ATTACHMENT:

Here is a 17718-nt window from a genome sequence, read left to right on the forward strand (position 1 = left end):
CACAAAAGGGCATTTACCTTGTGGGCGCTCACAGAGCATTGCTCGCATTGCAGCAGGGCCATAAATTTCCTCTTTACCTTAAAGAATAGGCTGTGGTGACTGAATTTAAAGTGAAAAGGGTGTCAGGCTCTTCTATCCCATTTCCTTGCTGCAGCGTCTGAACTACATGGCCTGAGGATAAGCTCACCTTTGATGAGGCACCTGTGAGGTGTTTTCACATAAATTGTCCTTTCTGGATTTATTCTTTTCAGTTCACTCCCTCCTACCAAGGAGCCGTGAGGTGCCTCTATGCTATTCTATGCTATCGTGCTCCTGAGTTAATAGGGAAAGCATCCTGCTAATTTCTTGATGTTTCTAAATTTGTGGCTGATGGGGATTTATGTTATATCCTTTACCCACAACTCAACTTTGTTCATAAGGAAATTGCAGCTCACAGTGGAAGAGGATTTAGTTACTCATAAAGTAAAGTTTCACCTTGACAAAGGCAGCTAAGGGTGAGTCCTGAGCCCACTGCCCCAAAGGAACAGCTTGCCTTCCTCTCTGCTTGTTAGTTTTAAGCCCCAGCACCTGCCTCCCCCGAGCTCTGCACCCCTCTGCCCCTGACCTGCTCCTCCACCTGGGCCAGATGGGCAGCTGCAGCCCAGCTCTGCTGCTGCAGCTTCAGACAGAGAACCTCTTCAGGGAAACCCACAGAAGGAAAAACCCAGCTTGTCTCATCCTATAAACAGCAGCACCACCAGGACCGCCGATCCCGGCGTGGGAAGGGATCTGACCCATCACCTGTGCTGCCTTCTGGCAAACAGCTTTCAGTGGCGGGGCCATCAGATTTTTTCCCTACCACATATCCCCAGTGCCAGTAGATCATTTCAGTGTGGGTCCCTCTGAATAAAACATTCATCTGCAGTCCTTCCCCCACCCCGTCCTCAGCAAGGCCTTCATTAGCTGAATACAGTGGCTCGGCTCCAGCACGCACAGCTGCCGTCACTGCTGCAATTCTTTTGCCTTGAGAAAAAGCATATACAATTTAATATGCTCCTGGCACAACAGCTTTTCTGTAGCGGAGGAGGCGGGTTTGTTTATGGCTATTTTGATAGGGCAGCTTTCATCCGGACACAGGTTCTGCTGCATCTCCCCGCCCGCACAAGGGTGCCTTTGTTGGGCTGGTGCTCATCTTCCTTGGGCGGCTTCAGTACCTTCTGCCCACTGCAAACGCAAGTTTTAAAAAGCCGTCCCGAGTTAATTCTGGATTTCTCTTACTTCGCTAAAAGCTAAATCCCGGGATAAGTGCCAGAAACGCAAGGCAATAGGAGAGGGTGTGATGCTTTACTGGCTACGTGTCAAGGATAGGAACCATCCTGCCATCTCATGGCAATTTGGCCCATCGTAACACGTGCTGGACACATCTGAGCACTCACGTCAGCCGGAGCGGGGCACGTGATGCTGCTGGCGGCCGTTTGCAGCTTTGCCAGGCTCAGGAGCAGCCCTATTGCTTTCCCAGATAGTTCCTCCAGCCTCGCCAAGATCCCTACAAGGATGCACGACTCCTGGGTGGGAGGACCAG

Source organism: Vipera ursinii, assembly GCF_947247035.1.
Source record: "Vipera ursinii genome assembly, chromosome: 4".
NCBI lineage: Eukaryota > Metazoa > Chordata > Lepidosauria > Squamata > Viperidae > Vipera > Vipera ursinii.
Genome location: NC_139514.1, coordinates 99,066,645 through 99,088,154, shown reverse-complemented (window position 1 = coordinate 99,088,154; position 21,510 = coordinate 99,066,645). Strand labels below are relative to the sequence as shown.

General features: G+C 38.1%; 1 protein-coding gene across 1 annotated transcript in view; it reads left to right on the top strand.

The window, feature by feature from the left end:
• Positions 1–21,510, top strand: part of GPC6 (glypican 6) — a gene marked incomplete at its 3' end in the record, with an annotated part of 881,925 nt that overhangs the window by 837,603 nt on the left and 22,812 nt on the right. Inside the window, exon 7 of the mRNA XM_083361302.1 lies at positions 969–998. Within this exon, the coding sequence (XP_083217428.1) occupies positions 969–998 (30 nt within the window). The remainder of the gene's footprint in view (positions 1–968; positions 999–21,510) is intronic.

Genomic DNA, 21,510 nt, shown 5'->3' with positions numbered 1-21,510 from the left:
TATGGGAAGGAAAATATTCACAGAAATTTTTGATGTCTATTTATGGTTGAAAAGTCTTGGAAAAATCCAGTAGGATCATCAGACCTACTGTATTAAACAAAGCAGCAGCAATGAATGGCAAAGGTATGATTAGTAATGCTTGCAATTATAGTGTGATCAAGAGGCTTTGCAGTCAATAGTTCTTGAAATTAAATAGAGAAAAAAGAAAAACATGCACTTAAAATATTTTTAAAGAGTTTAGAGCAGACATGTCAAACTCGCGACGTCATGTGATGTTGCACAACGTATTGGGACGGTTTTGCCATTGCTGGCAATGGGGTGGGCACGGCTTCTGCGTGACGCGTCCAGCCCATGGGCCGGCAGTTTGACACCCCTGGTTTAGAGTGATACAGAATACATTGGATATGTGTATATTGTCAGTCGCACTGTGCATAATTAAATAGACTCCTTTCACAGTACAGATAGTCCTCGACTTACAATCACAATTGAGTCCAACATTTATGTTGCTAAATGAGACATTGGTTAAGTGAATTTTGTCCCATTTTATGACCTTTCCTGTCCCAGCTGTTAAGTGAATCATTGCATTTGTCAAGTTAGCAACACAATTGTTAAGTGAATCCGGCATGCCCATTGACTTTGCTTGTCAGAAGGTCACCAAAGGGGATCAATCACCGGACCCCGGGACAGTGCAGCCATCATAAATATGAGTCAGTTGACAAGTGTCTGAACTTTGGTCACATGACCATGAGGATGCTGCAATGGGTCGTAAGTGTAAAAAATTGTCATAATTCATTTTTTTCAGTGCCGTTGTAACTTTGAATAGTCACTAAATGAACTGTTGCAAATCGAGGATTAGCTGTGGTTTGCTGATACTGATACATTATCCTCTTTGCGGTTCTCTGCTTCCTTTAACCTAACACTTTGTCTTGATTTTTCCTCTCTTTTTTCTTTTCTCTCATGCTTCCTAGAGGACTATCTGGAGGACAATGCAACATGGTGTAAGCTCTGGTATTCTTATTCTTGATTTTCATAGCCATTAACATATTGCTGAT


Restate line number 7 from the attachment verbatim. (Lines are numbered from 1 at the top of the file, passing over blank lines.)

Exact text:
General features: G+C 38.1%; 1 protein-coding gene across 1 annotated transcript in view; it reads left to right on the top strand.